Time for another Buddhist Blogger Swap. This is actually my first one on Posterous. This time we created questions that our partners generously answered. My partner was my friend Kyle from The Reformed Buddhist. Check out Precious Metal later today for the list of Participants.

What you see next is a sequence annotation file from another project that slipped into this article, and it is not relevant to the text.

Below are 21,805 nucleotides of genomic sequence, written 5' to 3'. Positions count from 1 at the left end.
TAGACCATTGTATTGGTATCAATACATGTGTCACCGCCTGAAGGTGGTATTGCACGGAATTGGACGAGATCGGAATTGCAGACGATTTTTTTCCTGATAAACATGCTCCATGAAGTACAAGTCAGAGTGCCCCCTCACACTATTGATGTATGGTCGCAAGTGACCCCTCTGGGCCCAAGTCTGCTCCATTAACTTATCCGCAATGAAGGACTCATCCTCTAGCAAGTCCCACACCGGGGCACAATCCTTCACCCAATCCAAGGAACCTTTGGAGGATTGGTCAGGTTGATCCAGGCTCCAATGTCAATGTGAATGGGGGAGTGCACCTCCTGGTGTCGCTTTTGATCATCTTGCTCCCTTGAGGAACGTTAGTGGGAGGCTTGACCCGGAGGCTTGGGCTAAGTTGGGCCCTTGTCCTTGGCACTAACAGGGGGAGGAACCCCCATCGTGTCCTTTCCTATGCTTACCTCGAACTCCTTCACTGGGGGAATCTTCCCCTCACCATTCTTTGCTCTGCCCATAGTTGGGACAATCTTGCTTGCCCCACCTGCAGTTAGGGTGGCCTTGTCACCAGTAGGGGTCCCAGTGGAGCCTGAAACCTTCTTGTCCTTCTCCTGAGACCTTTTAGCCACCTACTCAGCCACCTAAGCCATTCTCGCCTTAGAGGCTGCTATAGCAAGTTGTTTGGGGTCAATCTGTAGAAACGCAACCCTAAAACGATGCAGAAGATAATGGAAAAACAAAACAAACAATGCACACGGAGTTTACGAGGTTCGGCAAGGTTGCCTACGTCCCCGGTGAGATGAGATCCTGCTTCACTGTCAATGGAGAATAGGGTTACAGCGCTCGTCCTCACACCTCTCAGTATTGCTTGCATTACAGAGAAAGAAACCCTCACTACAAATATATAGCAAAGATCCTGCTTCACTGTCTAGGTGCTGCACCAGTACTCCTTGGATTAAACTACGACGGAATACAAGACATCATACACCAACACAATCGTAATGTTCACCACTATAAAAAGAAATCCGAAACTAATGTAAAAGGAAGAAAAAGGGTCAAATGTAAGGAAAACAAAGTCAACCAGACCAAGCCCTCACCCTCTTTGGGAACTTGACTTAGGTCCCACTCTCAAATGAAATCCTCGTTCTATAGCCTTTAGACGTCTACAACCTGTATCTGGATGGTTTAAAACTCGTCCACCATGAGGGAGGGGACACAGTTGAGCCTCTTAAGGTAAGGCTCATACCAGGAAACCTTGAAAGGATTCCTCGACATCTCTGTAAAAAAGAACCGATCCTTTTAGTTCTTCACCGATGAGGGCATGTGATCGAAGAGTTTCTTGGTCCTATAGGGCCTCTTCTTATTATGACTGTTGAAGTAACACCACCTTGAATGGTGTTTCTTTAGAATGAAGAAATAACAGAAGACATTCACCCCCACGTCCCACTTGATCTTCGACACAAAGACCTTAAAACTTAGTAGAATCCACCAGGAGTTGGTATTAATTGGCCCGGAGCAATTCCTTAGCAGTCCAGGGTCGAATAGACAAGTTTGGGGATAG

1. What is your religious background prior to your conversion? Why'd you turn to Buddhism from Catholicism / agnosticism. I had long since left the Catholic church, and up to that point in my life I was just existing, never really taking the time to examine the big questions in life. Oddly enough, I was wandering around a Borders bookstore, and the cover a book that was something like Buddhism, Zen and Tantra caught my eye. I looked in, flipping through the pages, and came across two things that changed the direction of my life. One was the four noble truths, which resonated with me greatly at that point in my life. The second was a conjecture by the author that he said the Buddha said most beings aren't awake to true reality; almost like it was a dare for me to explore more. 2. Do you fell that you have converted or are still a Catholic /agnostic with a different viewpoint? Nope, I'm converted, albeit in a reformed manner than most of my Buddhist counterparts. 3. What is your practice and how did you come to it? I just sit these days, not much more. With the lack of any teacher, I now just attempt to sit bringing myself back to the breathe. 4. Do you feel that your practice has helped you though the rough spots in your life? How so? Yes, it has taught me how to detach and let go, not to hold on so hard to the things that hurt me. Now, just letting go of the things that give me pleasure…..that I am still working on. 5. What is your position on engaged Buddhism? How far is too far? Engaged, yes in so far as it is a part of ones life. Engaged as in a political movement, no as in that just ends up being another thing we grasp too. 6. Should we as "Second Generation" Buddhists be more active in the promotion of Buddhism? Again where do we draw the line or should a line be drawn at all? At first, I would have said yes about the promotion bit, but as I have gotten older, I realize how difficult it is for people to come to grips with the teachings without putting their own slant on it, making it out to be something it isn't. Call me jaded I'd guess. 7. How do feel about fusion Buddhists such as Christian Buddhists or Jewish Buddhists? Is this a legitimate practice? Yes, Buddhism never asks one to relinquish their beliefs. Indeed, we all have beliefs, just as powerful as religious beliefs when we begin practice. What those beliefs are hardly makes a difference when we learn to just sit with things as they are. 8. If there is one issue you feel needs addressing in the Western Buddhist Sangha, if there is such a thing, what do you think it is? Expansion. We need to find ways to get more teachers and sanghas out there. Right now, there are too many people practicing alone, with no guidance. This is very pressing I think. 9. You've professed a tendency towards Zen Practice? Which flavor, and why? Yes, Zen. Because it cuts through the bullshit of extra bits and gets one right into being the practice. First Rinzai, but lately just a Soto flavor, since Koans are impossible to practice without a teacher. 10. How do you feel that practice has shaped your marriage? It has led to excellent discussions and a great understanding of expectations of what a marriage should be. I feel that I am a better husband because of my practice, but I have a long way to go.!